October 7, 2010 6:08 PM

    This is a very interesting question. In my opinion, this police officer is definitely wrong and this is extremely hypocritical. If this was mine or anyone else’s car we’d have a nice 150 dollar ticket slabbed to are windshield. Even though this is such a minor example of police officers taking advantage of their position, this is how corruption escalates. Corruption, although inevitable, is wrong. Since this police officer did not get in trouble, the likelihood that he does this again increases. Even though this incident is so miniscule it shows just how much corruption there really is, regardless if we always notice or not. Whose to say this officer is not one day elected to captain of the force, then maybe a city official, possibly even a state senator? Corruption exist at all levels of government. Next time you see this, leave a note saying “If I would get a ticket you should too.”

  3. Shan Lin permalink
    October 7, 2010 7:47 PM

    I absolutely agree with you that Hobbes would definitely criticize our systems of government, but I don’t think Hobbes’ view of an ideal government would function very effectively in our modern society. To me, Hobbes’ ideal government almost sounds like dictatorship. Everyone is suppose to enter into an mutual agreement to give up some rights to one single ruler and expects some forms of protection as the result. It’s not hard to imagine that when one person has the power over everyone else, things can turn pretty ugly as history has proved to us with the examples such as Mussolini of Italy and Hitler of Germany. Hobbes’ idea of government might have worked great in his time, but it’s definitely not going to work in the world we live in today. Nothing is fixed forever. People change, people’s ideas and views change, cultural change, things just keep changing as long as the world is spinning. I am not trying to say that Hobbes’ ideas are not important, in fact I know his ideas are so influential that they helped shape our modern government. I guess what I am trying to say is that we need to take his ideals into consideration, but also revise them to fit what our society needs today;and that’s exactly what US government did. We took part of Hobbes’ social contract ideas such as people giving up certain rights in order for protection, and changed it up a bit to incorporate this great idea into our system of government. I’m personally glad that the power given by the people does not fall on a single person, but rather a group of people so that the check and balance is intact. One can only imagine what our government would be like without the check and balance (just think back to Hobbes’ State of Nature). Everyone would want what’s best for themselves, and do things to give them the greatest benefits. We would be in a condition of war according to Hobbes. And back to your question of whether it’s just or unjust for a cop’s car to be parked next the an expired meter, I would definitely say it’s unjust. Some people might think this is just a small incident, and that it’s not a big deal, but always realize that big problems are the sums of small problems. How far will this cop go to break other laws if he is not held accountable for his small action? Just something to think about.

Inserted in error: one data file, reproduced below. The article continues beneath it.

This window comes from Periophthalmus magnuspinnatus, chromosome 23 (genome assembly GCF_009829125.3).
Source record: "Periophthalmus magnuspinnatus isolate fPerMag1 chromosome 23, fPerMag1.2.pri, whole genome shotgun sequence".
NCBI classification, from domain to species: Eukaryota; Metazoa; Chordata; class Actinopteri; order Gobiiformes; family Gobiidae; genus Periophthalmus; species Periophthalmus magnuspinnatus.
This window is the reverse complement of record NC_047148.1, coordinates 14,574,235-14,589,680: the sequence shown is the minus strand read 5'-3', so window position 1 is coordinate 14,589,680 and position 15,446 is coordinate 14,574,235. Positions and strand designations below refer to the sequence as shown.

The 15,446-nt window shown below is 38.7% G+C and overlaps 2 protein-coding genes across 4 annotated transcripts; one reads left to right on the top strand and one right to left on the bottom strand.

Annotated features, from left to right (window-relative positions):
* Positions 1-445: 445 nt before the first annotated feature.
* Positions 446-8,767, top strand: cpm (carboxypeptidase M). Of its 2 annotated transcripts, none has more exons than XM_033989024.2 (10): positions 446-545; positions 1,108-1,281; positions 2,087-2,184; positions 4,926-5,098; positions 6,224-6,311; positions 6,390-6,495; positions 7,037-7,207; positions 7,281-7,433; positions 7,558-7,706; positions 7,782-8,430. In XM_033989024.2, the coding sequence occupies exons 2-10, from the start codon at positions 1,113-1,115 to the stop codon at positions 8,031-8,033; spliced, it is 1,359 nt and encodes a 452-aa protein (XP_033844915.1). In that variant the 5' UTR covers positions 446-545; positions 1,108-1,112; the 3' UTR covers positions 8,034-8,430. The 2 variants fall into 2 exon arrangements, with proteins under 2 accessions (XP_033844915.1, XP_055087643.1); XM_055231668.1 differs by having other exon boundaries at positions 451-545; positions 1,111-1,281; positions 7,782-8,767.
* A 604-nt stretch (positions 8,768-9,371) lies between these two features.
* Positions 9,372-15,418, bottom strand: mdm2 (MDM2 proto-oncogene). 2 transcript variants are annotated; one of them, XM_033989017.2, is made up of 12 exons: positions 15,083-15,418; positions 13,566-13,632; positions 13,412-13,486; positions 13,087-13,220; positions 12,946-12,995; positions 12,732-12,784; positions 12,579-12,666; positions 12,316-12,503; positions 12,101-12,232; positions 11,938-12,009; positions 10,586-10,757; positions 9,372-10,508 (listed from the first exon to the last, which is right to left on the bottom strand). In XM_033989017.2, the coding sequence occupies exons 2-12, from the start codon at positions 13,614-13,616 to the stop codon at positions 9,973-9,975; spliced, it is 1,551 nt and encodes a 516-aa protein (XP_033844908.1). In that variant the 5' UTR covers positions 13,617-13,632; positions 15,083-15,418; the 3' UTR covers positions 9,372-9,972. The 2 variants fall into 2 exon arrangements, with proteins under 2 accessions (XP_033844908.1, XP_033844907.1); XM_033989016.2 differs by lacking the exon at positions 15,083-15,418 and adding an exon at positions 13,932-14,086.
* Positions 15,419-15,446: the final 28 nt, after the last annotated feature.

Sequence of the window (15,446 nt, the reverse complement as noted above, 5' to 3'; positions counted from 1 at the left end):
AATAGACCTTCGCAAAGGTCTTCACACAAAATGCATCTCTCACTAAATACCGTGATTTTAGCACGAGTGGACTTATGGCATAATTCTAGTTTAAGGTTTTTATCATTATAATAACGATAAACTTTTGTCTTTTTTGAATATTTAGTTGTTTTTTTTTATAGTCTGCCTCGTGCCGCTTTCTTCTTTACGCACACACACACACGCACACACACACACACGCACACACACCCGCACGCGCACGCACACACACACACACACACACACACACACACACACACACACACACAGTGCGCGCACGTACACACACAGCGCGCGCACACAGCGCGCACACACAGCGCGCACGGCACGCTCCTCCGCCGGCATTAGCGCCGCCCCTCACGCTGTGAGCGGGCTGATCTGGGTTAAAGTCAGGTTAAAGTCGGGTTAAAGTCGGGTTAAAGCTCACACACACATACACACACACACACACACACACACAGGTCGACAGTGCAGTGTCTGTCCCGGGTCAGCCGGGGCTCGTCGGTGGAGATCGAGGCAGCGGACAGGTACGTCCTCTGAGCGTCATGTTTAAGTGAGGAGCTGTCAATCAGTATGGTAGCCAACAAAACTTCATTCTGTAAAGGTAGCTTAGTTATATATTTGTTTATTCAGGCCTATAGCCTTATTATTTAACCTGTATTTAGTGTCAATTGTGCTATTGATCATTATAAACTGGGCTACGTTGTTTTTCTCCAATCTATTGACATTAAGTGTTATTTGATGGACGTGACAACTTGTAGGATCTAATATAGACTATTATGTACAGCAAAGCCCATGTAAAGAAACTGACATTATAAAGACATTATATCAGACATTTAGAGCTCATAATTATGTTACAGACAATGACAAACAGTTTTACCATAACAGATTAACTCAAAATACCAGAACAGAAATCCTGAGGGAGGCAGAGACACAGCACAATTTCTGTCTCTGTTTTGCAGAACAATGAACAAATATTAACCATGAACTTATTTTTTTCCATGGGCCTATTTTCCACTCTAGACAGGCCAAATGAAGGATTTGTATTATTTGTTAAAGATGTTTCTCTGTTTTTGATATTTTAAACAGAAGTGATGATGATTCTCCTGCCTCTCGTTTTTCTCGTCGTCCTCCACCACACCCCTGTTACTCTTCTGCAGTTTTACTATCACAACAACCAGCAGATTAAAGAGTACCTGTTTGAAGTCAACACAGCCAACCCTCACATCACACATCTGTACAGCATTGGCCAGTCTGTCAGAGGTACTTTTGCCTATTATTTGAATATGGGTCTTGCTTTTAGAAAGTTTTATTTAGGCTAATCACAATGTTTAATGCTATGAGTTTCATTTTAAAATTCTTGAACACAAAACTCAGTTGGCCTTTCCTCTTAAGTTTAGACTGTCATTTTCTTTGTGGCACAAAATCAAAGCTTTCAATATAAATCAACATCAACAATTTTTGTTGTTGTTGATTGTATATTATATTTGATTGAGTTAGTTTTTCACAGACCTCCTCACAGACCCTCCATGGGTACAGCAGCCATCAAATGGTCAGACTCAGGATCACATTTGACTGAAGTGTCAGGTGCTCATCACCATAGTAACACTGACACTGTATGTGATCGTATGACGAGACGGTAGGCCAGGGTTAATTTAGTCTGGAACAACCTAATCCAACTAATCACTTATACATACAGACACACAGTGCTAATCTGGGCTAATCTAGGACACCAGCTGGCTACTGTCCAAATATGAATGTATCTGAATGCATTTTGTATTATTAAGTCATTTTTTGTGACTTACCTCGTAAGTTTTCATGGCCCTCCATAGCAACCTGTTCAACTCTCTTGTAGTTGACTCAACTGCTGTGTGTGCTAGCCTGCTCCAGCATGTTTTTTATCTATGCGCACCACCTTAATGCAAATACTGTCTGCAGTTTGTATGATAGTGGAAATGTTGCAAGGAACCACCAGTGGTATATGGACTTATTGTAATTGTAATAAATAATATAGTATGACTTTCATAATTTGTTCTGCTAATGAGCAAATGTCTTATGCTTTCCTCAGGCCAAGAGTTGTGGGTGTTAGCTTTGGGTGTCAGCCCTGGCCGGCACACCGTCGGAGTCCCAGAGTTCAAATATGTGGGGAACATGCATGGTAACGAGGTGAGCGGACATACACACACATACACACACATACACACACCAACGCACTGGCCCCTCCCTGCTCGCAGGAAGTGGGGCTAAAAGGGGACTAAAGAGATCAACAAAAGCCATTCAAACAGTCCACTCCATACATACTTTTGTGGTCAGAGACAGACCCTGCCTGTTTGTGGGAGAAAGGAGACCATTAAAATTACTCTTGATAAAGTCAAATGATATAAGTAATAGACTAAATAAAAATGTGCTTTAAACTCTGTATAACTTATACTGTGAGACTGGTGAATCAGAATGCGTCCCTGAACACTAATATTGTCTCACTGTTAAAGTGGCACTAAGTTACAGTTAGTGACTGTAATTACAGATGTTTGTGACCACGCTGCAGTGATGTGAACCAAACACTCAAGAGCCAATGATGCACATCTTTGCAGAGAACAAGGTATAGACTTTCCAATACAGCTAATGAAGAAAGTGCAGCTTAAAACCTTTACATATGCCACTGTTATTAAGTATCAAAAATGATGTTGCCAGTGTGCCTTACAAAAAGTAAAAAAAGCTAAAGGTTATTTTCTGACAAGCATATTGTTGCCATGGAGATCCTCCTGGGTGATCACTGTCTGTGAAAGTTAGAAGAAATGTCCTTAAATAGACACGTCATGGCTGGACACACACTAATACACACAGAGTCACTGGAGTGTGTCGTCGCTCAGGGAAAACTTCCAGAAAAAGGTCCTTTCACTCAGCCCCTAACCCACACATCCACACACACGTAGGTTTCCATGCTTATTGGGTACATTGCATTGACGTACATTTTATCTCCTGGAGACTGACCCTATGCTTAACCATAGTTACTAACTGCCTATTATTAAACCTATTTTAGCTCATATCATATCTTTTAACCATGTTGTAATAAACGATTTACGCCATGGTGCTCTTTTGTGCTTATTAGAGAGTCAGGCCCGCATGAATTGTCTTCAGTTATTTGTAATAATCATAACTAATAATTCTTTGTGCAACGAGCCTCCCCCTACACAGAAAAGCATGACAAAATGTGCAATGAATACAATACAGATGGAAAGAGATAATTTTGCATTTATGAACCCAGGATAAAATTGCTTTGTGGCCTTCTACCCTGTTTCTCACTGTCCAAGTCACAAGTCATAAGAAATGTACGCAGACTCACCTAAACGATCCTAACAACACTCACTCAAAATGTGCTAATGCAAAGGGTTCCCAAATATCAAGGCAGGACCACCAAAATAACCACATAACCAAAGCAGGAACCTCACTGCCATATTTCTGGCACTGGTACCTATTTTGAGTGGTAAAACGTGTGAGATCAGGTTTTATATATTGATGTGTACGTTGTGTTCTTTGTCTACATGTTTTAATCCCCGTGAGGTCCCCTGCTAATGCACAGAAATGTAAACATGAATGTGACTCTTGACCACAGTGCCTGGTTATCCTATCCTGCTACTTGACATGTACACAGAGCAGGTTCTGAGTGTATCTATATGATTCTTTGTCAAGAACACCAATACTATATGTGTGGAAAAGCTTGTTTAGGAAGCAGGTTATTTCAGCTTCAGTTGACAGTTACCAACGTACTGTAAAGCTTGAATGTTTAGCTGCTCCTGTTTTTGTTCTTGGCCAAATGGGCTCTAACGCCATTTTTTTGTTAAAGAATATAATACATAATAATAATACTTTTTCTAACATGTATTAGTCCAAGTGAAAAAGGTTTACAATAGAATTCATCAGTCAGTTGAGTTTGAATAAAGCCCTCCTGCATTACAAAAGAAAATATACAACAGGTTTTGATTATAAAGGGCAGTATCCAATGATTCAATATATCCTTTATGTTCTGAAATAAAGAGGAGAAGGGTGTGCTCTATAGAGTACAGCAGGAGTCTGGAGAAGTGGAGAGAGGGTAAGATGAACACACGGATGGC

4. jptrue permalink